This thesis investigated factors that contribute to differences among children in their reading abilities, focusing in particular on the role of auditory attention. The first study looked at the effects of background speech on children reading and showed that auditory attention may be a protective factor against the harmful effects of background speech on reading comprehension. Second, by using EEG (electroencephalography), it was investigated whether children with dyslexia (reading disability) have auditory attentional deficits and whether they are linked to their ability to learn letter-speech sound associations, a critical process underlying the development of reading skills. No differences in attention were found, neither in the neural markers nor in the skills. However, children with dyslexia have some difficulties in learning letter-speech sound associations and in perceiving speech in noisy acoustic settings. This suggests that auditory attention may play a role in reading, supporting the development of critical skills underlying reading development. Finally, an explorative study suggested that children with dyslexia with better attentional skills may benefit more from interventions for dyslexia, however, follow-up studies are needed to explore further this possibility.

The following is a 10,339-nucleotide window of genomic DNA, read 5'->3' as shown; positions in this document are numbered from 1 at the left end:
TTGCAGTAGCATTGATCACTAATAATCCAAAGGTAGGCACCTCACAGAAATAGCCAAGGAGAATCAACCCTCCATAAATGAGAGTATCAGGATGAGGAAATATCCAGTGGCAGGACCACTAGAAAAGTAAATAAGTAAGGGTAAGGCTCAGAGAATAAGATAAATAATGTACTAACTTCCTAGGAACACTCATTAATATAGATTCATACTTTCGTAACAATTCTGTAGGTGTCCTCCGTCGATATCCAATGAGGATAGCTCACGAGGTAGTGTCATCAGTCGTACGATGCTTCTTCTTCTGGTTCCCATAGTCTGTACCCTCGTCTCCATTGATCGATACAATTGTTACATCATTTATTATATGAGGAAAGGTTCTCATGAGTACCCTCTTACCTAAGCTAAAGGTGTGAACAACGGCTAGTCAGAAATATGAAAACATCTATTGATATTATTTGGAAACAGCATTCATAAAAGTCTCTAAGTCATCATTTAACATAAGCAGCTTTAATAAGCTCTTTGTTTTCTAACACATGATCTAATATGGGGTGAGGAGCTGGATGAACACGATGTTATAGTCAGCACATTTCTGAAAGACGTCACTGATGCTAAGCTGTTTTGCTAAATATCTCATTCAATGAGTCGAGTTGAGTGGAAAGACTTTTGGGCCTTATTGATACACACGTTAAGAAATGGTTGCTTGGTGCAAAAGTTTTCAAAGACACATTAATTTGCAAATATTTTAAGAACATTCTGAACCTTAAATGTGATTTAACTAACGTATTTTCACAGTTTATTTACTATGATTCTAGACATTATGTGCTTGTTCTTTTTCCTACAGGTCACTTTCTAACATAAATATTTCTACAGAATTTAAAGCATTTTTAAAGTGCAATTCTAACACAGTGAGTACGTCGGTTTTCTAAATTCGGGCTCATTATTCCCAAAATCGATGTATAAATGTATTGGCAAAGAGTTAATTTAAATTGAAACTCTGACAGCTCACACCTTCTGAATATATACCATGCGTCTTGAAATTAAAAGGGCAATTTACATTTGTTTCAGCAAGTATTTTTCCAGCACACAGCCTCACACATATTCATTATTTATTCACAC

|Award date||22 Mar 2022|
|Place of Publication||Maastricht|
|Publication status||Published - 2022|
- Auditory attention
- individual differences
- letter-speech sound learning